This is a special time of year for me because I get to spend time reflecting on the senior class, how much they have grown, and how they have impacted my life. We “expect our graduates to shape a changing world,” but right now, we are celebrating ways in which they have already positively shaped our own community here at Miss Porter’s School. This senior has certainly had a significant and lasting impact on me, and I am unsurprised, but at the same time overwhelmed with pride and emotion that she has left the same lasting impression on her peers. I could spend so much time talking about how great this student is from a teacher’s perspective– how she is dependable and responsible and how she shines by quietly going about her way just doing amazing things. But this is an award that her peers voted on, so I will do my best to speak from the perspective of her peers.

“Compassion, generosity, patience and kindness, and a faithful friend to all.” All of these words describe this student so well, but the ones that stand out to me the most are “patience and kindness.” High school is a turbulent time, and a lot is going on in the short time spent in high school. Our graduating seniors have experienced a particularly turbulent and challenging four years. So, for them, “patience” is a virtue that is hard to come by. Yet this student has remained patient throughout her four years here. Throughout all the challenges faced and all the changes…this student kept her cool. That is amazing, but what is truly remarkable is that when her own peers were not able to exhibit the same patience as her (which is warranted and expected… I lost my cool several times), not only did this student remain patient, but she treated them with kindness. What better way to combat a meltdown than to embrace it with kindness? It is no wonder why this student was selected to be head of diversity, and no surprise that her classmates have selected her for this award as a show of their gratitude.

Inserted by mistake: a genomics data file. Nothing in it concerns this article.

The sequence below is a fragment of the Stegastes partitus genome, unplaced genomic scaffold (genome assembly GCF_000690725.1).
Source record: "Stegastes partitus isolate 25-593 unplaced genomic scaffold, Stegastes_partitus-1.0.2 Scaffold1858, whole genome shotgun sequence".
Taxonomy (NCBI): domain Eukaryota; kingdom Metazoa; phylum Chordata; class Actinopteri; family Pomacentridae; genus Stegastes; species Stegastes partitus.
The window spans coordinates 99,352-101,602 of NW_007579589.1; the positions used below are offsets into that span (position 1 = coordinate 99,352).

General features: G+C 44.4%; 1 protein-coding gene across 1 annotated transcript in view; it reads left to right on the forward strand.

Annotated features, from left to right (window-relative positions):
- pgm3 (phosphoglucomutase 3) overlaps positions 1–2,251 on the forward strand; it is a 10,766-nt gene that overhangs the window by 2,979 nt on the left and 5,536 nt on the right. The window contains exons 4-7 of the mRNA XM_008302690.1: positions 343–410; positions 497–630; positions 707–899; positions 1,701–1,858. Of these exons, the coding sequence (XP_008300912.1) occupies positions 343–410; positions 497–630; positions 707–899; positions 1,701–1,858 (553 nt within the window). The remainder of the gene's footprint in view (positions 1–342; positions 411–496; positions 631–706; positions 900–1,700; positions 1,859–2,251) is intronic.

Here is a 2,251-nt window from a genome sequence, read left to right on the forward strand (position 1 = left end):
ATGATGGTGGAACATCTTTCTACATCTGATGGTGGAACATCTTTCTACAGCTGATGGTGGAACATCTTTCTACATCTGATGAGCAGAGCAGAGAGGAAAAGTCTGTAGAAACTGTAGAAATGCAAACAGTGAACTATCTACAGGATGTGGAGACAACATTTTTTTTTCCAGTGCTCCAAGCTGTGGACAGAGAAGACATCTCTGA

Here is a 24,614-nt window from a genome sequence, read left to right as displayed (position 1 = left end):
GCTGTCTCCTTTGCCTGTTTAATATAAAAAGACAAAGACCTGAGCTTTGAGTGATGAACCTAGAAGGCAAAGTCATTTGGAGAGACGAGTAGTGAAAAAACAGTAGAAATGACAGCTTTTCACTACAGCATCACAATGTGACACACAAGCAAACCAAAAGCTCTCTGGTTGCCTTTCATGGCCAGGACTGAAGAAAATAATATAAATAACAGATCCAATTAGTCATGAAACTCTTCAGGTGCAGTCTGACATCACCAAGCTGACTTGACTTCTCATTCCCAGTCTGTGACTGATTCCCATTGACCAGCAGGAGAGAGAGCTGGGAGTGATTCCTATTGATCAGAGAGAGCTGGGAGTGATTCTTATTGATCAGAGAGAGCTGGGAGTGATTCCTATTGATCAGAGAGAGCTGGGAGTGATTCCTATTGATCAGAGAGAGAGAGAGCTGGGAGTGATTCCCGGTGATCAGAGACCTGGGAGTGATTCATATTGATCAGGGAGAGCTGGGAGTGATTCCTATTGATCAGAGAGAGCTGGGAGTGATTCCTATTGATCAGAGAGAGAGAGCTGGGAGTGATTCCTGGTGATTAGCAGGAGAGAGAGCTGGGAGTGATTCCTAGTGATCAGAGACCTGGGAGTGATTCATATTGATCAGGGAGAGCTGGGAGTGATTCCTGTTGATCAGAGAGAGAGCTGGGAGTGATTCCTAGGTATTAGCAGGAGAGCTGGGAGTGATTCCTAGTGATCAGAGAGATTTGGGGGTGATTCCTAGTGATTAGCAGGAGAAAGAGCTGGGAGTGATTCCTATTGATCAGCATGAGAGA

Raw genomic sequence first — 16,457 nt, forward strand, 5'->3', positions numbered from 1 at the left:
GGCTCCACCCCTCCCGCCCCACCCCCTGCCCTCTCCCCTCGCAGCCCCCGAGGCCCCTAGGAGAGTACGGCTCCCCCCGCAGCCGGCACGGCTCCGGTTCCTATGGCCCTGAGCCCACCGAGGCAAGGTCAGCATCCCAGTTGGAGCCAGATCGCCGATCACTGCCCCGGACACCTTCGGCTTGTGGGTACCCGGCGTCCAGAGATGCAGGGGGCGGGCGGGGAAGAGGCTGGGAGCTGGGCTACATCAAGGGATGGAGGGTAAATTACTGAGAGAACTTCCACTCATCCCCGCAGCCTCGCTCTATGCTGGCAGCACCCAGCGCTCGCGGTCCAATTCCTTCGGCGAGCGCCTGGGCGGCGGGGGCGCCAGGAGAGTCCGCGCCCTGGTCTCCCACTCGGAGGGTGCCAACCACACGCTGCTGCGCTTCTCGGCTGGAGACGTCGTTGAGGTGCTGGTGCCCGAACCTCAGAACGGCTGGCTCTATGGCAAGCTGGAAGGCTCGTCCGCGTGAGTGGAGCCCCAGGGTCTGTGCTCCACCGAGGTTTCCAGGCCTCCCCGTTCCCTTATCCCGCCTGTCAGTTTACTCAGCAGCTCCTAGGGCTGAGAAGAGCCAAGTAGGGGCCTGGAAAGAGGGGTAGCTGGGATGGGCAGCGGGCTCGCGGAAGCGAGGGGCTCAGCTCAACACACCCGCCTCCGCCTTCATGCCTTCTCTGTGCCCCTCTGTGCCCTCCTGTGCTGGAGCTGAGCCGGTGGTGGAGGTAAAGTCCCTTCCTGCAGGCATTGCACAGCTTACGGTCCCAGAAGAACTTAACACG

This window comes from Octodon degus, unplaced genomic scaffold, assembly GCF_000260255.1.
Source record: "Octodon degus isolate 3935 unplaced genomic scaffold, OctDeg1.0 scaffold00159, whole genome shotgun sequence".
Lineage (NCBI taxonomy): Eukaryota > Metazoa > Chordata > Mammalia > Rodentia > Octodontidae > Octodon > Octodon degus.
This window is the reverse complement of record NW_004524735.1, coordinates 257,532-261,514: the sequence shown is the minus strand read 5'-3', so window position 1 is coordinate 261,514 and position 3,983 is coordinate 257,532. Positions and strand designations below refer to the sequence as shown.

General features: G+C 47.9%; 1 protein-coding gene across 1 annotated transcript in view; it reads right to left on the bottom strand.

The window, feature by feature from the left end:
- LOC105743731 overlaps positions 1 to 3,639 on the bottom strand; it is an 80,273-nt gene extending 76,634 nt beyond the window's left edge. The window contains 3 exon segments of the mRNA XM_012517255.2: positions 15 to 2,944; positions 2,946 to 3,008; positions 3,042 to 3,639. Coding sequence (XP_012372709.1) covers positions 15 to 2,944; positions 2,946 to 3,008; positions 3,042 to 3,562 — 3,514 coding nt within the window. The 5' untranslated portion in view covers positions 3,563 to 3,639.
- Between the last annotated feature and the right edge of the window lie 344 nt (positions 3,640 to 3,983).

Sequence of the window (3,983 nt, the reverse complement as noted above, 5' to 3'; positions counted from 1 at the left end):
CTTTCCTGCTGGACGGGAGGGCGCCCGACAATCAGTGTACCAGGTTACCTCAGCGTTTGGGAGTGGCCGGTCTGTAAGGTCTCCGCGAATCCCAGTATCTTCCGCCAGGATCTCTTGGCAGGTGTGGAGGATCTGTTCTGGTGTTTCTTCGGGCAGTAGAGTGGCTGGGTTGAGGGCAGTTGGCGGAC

I am so grateful to this student myself and incredibly proud to present this award to Zoe Brown.